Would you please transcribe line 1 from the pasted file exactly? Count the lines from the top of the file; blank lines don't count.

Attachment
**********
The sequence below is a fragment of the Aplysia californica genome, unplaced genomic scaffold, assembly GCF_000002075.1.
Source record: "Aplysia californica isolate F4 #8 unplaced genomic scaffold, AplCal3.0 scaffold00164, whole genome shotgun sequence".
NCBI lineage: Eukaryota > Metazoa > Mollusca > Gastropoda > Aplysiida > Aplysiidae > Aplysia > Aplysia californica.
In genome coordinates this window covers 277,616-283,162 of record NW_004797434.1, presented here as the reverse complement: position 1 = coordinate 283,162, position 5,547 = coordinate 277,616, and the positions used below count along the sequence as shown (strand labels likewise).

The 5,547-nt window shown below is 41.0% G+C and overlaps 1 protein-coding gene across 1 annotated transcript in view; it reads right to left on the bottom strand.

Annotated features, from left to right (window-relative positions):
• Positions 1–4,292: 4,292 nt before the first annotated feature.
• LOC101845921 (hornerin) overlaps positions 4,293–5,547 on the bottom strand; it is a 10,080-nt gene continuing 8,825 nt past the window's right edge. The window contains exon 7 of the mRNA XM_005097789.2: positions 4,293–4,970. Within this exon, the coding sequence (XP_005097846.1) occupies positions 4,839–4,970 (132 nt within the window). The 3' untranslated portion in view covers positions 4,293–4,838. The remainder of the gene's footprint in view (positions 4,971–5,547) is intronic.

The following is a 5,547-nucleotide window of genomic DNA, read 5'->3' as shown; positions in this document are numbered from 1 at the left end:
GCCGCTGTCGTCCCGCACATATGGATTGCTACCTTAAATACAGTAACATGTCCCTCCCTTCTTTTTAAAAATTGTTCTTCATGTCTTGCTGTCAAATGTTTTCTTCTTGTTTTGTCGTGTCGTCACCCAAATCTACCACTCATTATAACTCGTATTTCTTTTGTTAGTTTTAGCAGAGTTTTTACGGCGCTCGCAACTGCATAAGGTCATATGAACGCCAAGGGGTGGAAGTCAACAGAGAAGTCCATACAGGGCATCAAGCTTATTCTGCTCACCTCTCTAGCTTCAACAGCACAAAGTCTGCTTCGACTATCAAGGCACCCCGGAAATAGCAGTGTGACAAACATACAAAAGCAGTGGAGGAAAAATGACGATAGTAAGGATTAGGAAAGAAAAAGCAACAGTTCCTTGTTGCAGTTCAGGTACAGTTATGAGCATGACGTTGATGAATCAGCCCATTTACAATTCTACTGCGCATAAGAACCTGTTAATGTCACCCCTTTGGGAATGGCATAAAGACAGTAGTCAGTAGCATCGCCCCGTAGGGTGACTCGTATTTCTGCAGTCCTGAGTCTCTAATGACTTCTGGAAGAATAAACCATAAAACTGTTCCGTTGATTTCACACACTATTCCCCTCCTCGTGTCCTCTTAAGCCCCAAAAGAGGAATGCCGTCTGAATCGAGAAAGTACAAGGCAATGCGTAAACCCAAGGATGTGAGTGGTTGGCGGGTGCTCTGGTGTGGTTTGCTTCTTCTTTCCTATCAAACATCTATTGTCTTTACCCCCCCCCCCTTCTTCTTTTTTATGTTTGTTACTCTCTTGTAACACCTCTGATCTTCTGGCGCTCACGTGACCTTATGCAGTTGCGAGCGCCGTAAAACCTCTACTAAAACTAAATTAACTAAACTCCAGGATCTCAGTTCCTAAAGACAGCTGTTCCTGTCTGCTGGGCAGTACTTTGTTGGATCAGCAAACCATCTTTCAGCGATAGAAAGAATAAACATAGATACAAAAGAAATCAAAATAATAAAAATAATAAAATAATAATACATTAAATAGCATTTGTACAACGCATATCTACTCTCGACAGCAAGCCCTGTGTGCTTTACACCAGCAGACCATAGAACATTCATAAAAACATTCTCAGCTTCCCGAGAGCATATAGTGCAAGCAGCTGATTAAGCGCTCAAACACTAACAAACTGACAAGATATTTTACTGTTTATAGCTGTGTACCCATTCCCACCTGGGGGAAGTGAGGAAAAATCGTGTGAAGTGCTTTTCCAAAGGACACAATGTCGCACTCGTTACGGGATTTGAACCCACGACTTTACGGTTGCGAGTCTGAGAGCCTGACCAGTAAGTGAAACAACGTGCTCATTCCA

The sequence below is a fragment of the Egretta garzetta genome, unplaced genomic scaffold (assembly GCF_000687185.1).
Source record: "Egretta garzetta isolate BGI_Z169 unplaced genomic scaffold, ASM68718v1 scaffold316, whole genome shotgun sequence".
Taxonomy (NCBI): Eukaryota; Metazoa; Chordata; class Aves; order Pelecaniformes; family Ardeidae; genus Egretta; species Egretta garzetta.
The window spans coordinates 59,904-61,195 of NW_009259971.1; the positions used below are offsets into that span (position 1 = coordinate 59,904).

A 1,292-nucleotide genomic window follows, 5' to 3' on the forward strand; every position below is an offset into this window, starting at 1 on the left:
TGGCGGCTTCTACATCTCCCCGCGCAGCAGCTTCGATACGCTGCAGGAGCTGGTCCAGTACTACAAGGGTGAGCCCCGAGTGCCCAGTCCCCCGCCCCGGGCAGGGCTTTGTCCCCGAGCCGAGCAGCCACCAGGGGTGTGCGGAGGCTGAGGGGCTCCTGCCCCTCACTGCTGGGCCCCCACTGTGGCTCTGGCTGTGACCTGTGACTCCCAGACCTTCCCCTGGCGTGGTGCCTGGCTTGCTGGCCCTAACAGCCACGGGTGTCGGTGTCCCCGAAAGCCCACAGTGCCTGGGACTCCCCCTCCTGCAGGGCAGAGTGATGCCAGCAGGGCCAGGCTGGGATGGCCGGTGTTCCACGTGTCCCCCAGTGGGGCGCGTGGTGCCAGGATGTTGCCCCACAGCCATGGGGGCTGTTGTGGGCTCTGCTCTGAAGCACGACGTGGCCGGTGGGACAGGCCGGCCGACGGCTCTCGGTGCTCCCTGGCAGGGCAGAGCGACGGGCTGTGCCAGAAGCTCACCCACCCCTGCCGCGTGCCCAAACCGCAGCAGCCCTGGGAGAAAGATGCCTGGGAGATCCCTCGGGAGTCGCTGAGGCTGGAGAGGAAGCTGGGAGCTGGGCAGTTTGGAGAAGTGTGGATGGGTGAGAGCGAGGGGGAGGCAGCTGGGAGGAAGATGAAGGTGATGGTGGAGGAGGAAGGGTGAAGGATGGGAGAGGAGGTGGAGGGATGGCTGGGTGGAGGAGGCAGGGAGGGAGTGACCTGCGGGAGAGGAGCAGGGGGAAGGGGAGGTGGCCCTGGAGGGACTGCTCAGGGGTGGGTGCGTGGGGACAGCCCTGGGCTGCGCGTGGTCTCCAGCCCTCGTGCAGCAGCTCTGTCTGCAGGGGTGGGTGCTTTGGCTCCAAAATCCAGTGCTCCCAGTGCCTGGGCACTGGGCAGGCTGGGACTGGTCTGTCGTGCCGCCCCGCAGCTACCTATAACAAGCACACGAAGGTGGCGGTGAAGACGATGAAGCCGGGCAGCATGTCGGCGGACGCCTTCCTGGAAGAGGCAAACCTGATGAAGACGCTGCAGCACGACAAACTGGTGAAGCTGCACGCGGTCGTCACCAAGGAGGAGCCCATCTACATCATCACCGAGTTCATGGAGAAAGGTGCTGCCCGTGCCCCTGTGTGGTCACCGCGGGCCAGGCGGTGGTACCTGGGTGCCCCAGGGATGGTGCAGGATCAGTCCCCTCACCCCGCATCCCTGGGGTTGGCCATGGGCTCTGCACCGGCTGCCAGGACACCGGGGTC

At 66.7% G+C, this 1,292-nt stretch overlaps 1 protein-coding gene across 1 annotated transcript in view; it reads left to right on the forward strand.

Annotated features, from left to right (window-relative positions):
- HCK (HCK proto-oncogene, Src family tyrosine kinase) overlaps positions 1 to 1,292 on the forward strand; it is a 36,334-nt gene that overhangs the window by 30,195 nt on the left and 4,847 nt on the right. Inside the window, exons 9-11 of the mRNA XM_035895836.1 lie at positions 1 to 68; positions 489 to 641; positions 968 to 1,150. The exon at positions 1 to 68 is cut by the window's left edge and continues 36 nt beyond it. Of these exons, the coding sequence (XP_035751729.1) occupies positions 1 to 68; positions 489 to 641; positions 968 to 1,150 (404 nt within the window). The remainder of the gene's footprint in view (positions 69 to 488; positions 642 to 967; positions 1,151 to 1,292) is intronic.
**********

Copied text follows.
The sequence below is a fragment of the Aplysia californica genome, unplaced genomic scaffold, assembly GCF_000002075.1.